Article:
Just under four months ago, 46-year-old African American man George Floyd was unjustly murdered at the hands of Minneapolis police officers. According to Mapping Police Violence, Floyd is just one of the 781 humans killed by police officers in 2020. By June 18, Black Lives Matter protests had reached over 1700 cities and towns across all 50 states. Since then, the movement has only intensified.
While Black Lives Matter activists are fighting for an end to police brutality, the issues run deeper than that. Our society is structured around racism.
To defeat the systemic racism that is so prevalent in America, students in Sarasota are looking to our local school board for new solutions.
Sarasota County Schools’ initial response was small but remained positive and hopeful. June 3, then-Interim Superintendent Mitsi Corcoran posted a statement on the Sarasota County Schools Facebook account acknowledging the necessity for schools to treat students equally, stating that all students “have a right to learn and work without fear or harm,” and acknowledged that the school system will address incidents of bias. She concluded by applauding students who protested in the name of Black Lives Matter.
Her touch of appreciation for the important movement radiated encouragement, evoking a reassuring sort of anticipation as to what Sarasota County Schools would actually do to effectively address the issue of systematic racism.
Sarasota County Schools set up a $115,000 contract with author and educator Sharroky Hollie to hold seven sessions of racial and cultural sensitivity training with Sarasota County’s faculty and staff members, according to the Sarasota Herald-Tribune. Hollie’s first session was conducted over a Youtube live stream Aug. 26. In addition to discussing differences between cultural values that may cause misunderstandings in the classroom and ways to address them, he also discussed the importance of holding peers accountable for treating all students equally and respectfully.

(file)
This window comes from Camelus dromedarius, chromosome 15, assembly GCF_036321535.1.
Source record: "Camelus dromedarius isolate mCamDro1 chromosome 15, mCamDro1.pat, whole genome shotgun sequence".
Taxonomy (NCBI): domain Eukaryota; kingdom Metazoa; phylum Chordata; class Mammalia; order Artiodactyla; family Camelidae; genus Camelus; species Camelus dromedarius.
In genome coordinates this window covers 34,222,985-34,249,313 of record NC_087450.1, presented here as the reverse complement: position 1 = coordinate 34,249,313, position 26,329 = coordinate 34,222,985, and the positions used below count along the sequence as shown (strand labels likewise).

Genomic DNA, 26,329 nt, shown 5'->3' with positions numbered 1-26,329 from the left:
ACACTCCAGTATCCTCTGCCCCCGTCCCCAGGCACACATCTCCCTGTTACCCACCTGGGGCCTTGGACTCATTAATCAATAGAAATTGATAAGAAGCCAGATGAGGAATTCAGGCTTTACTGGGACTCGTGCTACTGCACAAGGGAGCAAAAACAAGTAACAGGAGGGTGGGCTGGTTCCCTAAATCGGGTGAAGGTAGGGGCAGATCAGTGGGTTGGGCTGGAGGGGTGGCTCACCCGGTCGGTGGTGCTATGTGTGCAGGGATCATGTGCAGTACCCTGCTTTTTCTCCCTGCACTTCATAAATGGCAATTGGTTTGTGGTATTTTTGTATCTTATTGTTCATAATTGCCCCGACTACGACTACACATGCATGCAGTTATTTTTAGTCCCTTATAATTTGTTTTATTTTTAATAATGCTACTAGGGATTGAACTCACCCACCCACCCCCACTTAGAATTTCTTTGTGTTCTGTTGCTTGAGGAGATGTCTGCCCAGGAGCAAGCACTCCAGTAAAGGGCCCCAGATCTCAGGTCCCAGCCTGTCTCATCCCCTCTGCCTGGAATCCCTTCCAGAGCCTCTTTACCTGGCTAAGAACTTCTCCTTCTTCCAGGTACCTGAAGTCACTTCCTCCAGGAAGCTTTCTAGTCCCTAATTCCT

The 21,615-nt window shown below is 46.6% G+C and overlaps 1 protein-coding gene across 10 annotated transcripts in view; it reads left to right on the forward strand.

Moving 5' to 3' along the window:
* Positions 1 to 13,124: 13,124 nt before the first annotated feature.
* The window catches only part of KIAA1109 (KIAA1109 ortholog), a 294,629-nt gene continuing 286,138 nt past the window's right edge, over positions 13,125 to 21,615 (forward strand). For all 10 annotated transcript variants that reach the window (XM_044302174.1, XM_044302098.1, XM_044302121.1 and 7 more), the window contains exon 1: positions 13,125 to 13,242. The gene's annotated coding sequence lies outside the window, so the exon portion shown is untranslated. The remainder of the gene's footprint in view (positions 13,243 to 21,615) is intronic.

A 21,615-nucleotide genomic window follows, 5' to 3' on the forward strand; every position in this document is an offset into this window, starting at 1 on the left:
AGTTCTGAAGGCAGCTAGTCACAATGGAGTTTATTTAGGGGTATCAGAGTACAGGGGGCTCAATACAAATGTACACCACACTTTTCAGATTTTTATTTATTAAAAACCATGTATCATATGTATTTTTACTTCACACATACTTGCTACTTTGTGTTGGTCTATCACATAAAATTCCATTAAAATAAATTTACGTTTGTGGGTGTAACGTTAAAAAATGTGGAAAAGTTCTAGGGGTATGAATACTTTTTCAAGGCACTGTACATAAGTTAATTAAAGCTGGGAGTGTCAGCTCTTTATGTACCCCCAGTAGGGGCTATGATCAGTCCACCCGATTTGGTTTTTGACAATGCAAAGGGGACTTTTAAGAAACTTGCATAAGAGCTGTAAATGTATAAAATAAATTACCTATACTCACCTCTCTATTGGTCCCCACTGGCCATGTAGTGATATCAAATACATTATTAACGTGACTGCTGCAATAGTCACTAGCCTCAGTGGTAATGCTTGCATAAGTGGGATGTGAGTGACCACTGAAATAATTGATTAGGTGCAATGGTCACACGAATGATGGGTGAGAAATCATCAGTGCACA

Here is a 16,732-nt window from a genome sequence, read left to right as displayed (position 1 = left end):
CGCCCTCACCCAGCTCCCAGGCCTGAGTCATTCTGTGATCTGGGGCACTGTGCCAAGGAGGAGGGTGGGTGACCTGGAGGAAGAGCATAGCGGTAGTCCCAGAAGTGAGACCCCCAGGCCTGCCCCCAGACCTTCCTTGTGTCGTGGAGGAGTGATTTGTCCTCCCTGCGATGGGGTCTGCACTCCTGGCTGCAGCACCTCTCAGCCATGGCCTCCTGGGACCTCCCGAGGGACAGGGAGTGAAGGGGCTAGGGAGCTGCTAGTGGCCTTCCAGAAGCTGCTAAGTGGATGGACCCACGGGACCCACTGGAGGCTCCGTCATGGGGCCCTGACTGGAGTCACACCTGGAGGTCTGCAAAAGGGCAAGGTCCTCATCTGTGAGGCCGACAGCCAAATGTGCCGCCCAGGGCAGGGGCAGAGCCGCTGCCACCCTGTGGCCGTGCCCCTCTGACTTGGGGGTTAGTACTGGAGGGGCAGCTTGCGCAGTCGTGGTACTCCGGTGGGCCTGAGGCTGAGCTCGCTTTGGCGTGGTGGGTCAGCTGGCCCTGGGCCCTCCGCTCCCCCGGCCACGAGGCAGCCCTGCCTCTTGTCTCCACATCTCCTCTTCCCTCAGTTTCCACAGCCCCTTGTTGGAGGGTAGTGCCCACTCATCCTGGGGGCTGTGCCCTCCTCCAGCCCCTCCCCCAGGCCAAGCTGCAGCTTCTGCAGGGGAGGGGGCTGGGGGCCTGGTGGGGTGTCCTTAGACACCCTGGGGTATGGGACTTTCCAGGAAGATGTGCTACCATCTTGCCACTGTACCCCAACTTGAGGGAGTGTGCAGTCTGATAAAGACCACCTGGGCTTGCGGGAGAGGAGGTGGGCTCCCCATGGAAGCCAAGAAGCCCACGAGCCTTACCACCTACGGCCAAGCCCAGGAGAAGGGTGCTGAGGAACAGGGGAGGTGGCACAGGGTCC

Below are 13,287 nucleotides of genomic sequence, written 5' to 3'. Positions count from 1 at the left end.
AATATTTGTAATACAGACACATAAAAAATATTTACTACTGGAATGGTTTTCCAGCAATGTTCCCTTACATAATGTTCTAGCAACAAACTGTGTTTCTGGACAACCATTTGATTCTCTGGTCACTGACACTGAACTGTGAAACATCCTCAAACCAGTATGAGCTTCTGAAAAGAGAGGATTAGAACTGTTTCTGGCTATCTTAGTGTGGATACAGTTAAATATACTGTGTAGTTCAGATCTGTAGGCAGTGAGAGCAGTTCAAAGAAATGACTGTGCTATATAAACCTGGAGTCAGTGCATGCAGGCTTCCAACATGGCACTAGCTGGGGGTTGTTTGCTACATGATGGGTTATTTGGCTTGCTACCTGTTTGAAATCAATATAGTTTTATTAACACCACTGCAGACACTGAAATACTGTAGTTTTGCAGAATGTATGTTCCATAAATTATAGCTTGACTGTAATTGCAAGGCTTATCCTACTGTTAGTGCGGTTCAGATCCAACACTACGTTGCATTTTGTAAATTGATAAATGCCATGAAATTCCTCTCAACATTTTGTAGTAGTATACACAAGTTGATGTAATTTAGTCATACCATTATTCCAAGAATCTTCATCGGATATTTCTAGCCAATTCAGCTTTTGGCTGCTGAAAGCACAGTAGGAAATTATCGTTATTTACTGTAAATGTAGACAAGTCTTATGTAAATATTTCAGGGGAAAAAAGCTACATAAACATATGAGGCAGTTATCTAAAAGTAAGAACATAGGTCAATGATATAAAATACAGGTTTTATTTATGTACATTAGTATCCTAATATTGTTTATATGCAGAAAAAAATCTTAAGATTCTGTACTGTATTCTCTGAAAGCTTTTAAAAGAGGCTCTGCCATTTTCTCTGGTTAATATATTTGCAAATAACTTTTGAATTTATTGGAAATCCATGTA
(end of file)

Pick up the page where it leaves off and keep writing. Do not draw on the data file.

The response from some teachers was negative, claiming Hollie was encouraging the shaming of white people. Even Florida State Senator Joe Gruters posted about it on Facebook, with a photo of a note from a teacher claiming that Hollie was preaching for Black Lives Matter and claiming that “All whites are racist,” though, according to the Herald-Tribune, Hollie said nothing of the sort.
Negative responses were to be expected in our community, though, so it wasn’t shocking to discover that newly-appointed Superintendent Brennan Asplen decided to break the pricey contract with Hollie and table the future sensitivity-training seminars. According to the Herald-Tribune, Asplen is waiting to receive more community input before possibly reinstating the seminars.
There have been some victories within the Pine View community, like the addition of the semester-long African-American History course to Pine View’s 2020-2021 curriculum, but the Sarasota County school board continues to take half-a-step forward and 10 steps back. Education, especially when related to the treatment of others, is imperative to cultivate a community that respects all people and gives every experience the validity it deserves.
Even if teachers and administrators of Sarasota came away from Hollie’s seminars in disagreement, at least they would have heard a perspective they wouldn’t have been exposed to before.
Cutting short this educational experience offers absolutely nothing but comfort for the white people who are scared to challenge their own beliefs. How is it possible to increase racial and cultural awareness for students without first re-educating their teachers on how to handle biases of their own?
Yes, Asplen is a new superintendent in a large school district. Attempting to temporarily ease tensions by delaying the seminars is perfectly understandable. But, at the same time, it is far past time for our community leaders, like Asplen, to stop backing down in the face of criticism. Sarasota County Schools must do better if they truly wish to offer all students a fair and equitable educational experience, and the first step is reinstating Hollie’s seminars.